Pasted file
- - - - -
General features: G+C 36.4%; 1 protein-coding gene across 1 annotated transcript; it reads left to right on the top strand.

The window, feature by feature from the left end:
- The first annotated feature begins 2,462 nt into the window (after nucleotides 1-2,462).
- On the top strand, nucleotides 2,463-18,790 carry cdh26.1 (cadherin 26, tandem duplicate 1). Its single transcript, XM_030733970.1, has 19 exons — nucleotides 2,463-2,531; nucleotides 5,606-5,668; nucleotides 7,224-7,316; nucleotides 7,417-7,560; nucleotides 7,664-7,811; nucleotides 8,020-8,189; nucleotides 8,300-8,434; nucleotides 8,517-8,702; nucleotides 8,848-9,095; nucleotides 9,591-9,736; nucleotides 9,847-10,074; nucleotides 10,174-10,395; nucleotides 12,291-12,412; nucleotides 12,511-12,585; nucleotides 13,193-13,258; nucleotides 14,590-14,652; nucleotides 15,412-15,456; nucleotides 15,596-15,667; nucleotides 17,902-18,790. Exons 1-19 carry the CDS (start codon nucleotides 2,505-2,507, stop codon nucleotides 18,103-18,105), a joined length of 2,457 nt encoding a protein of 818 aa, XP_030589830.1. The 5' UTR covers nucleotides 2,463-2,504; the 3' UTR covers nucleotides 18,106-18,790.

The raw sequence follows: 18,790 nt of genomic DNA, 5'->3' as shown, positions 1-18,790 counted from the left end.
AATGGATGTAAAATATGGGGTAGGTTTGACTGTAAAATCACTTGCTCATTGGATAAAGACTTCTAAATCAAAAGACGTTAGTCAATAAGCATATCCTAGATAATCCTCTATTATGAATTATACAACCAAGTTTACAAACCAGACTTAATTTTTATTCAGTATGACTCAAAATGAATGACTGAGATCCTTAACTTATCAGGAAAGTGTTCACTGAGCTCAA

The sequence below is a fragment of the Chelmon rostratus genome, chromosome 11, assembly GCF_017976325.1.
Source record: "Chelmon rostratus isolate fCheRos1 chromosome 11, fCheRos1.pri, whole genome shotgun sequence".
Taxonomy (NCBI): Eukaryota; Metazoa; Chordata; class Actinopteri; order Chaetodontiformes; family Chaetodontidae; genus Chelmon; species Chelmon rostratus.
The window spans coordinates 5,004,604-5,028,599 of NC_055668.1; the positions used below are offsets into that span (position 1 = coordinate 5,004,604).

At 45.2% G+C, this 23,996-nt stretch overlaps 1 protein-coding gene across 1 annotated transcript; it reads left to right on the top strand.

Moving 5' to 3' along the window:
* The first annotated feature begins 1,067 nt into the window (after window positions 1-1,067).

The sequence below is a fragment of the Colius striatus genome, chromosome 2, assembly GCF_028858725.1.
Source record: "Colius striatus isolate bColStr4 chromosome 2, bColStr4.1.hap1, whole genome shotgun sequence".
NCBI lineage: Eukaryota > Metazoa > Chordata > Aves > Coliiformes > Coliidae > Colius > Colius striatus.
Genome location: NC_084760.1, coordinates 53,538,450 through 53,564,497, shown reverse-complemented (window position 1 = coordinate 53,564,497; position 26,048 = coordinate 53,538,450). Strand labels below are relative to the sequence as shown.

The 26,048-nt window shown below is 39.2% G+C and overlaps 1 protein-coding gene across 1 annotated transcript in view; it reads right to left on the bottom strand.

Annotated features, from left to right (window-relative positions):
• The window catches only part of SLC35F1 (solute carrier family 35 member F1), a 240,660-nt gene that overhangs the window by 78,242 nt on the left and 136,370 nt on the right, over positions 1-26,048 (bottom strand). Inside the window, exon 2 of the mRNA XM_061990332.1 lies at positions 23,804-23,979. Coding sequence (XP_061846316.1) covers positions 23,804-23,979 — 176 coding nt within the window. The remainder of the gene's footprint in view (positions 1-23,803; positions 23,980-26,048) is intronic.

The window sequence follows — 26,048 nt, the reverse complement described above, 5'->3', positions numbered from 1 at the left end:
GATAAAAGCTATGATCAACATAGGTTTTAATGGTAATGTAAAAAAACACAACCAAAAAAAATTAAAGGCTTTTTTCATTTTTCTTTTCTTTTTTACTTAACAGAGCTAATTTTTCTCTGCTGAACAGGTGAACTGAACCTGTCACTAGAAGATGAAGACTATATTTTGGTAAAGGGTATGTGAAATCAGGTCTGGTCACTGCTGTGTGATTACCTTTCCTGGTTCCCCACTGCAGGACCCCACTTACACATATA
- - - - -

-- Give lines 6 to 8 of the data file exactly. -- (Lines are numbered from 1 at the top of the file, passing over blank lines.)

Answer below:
AATGGATGTAAAATATGGGGTAGGTTTGACTGTAAAATCACTTGCTCATTGGATAAAGACTTCTAAATCAAAAGACGTTAGTCAATAAGCATATCCTAGATAATCCTCTATTATGAATTATACAACCAAGTTTACAAACCAGACTTAATTTTTATTCAGTATGACTCAAAATGAATGACTGAGATCCTTAACTTATCAGGAAAGTGTTCACTGAGCTCAA

The sequence below is a fragment of the Chelmon rostratus genome, chromosome 11, assembly GCF_017976325.1.
Source record: "Chelmon rostratus isolate fCheRos1 chromosome 11, fCheRos1.pri, whole genome shotgun sequence".